Big Returns on GOP Campaign Spending Investments
Policy + Politics

Big Returns on GOP Campaign Spending Investments

REUTERS/Shannon Stapleton

Two years ago, GOP strategist Karl Rove spent $103 million on ads attacking opponents of Mitt Romney and eight Republican Senate candidates. But the strategy failed when Rove’s super Pac, American Crossroads, suffered a humiliating setback and came up empty handed.

A study by the Sunlight Foundation, a watchdog group that tracks political spending, said that Rove’s group had a success rate of just 1 percent – one of the lowest returns on investment of any outside spending group in the 2012 campaign cycle.

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Things looked a lot better Tuesday night for American Cross Roads, the U.S. Chamber of Commerce and scores of other conservative advocacy groups and super PACS as the Republicans swept to power and elected at least ten fresh GOP faces to the Senate while expanding the GOP majority in the House.

Rove’s group led the conservative rebound according to a new Sunlight Foundation study, scoring a 96 percent election success rate in return for $26 million in campaign contributions, while the Chamber of Commerce reaped an 80 percent return on its investment of $20.2 million in GOP campaigns.

Others that savored a big night for the GOP: the National Republican Congressional Committee, which spent $63.1 million and had a 71 percent success rate in electing candidates; the National Republican Senatorial Committee, which spent $37.7 million and received a 94 percent rate of return, and the National Rifle Association of America Political Victory Fund, which spent $12.2 million and reaped a 95 percent success rate.

By contrast, Democratic groups were licking their wounds after pouring hundreds of millions of dollars into lost causes in trying to retain a Democratic majority in the Senate.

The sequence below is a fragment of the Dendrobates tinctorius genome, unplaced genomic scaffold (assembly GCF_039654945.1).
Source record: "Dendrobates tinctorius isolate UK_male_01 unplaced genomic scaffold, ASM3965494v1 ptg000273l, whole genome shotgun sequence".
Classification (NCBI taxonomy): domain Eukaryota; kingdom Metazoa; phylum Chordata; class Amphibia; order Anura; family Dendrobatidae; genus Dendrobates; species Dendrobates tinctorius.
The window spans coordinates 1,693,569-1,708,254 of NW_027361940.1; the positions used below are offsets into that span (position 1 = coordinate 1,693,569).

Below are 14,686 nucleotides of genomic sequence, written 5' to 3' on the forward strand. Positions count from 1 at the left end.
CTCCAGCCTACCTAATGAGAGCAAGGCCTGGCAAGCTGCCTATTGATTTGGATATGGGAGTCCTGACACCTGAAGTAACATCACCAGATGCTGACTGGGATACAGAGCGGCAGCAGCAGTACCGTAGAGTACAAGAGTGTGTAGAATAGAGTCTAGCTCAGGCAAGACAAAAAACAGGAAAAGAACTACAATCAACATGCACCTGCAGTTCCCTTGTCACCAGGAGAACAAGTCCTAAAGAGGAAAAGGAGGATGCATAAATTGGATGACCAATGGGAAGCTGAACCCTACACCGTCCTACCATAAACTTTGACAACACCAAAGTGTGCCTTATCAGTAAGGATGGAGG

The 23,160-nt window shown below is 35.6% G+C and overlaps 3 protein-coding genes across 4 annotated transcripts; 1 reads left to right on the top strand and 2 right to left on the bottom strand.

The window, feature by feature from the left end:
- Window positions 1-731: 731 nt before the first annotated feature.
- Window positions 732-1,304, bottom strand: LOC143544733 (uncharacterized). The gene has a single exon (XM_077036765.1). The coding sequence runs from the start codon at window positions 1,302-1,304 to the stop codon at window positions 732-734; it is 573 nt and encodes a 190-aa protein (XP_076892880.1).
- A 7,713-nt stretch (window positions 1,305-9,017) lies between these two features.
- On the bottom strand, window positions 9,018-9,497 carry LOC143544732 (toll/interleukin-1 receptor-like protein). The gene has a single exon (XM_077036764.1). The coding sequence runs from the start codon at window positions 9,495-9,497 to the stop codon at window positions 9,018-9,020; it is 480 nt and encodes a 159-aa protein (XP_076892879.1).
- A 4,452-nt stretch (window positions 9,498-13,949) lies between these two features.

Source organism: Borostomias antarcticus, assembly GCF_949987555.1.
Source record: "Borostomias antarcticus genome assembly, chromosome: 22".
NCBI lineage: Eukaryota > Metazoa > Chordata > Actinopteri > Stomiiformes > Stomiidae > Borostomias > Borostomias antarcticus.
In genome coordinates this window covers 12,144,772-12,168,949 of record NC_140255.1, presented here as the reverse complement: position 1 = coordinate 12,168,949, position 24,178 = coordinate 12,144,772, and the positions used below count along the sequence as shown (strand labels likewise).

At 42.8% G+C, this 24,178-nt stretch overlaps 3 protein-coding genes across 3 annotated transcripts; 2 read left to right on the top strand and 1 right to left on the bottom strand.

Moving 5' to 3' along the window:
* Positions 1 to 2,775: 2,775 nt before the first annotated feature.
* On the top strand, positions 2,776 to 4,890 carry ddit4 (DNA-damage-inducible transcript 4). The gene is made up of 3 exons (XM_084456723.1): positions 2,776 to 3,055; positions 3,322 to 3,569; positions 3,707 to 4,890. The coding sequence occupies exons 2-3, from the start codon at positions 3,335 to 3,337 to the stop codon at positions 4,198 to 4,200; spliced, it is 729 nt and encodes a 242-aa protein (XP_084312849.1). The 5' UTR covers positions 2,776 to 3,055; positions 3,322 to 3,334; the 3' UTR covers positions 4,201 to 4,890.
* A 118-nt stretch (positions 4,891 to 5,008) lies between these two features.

Tom Steyer, the billionaire San Francisco financier and his group, Nextgen Climate Action, spent $17.8 million on behalf of Democratic Senate and gubernatorial candidates who share his concern about global warming and oppose the Keystone XL pipeline project. According to Sunlight, Steyer had just a 32 percent rate of success.

The majority of environmentally friendly candidates Steyer’s group backed most heavily­, such as Sen. Mark Udall in Colorado and  Rep. Bruce Braley in the Iowa Senate race,­  were defeated – as was Democrat Charlie Crist in the Florida governor’s contest.

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Not surprisingly, the results were pretty much the same for others allied with the Democratic Party: The Senate Majority PAC, founded by former staffers to outgoing Senate Majority Leader Harry Reid of Nevada, and fueled by donors including Steyer and former New York Mayor Michael Bloomberg, also received a sorry return on investment score of just 9 percent.

"Unprecedented levels of spending by conservative dark money groups fueled this historic and insurmountable electoral wave," explained Ty Matsdorf, a spokesman for Senate Majority PAC, according to The Washington Post. In almost every Senate race, Republican outside groups outspent Democratic outside groups — nearly doubling overall Democratic spending."

Meanwhile, the Democratic Senatorial Campaign Committee, arguably the most hang-dog political operation in Washington today, spent $51.8 million trying to help a dozen or more incumbent senators hang on to their seats, but ended up with just a 17 percent rate of return on their investments.

Democrats lost seats in Arkansas, Colorado, Iowa, Montana, North Carolina, South Dakota and West Virginia, and could lose two more in Louisiana and Alaska. The one bright spot of election night came when Democratic Sen. Jeanne Shaheen of New Hampshire fended off a vigorous challenge from Republican Scott Brown.

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The crucial mid-term election generated a record $4 billion of campaign spending, according to estimates.  GOP outside groups held a slight edge over the Democrats in overall campaign fundraising and spending, and they made the most of it.

“In 2014, conservatives turned the ship around, drubbing their liberal rivals in a year in which independent groups on both sides dropped unprecedented amounts of money,” Sunlight analysts Jacob Fenton and Peter Olsen-Phillips wrote in their report.

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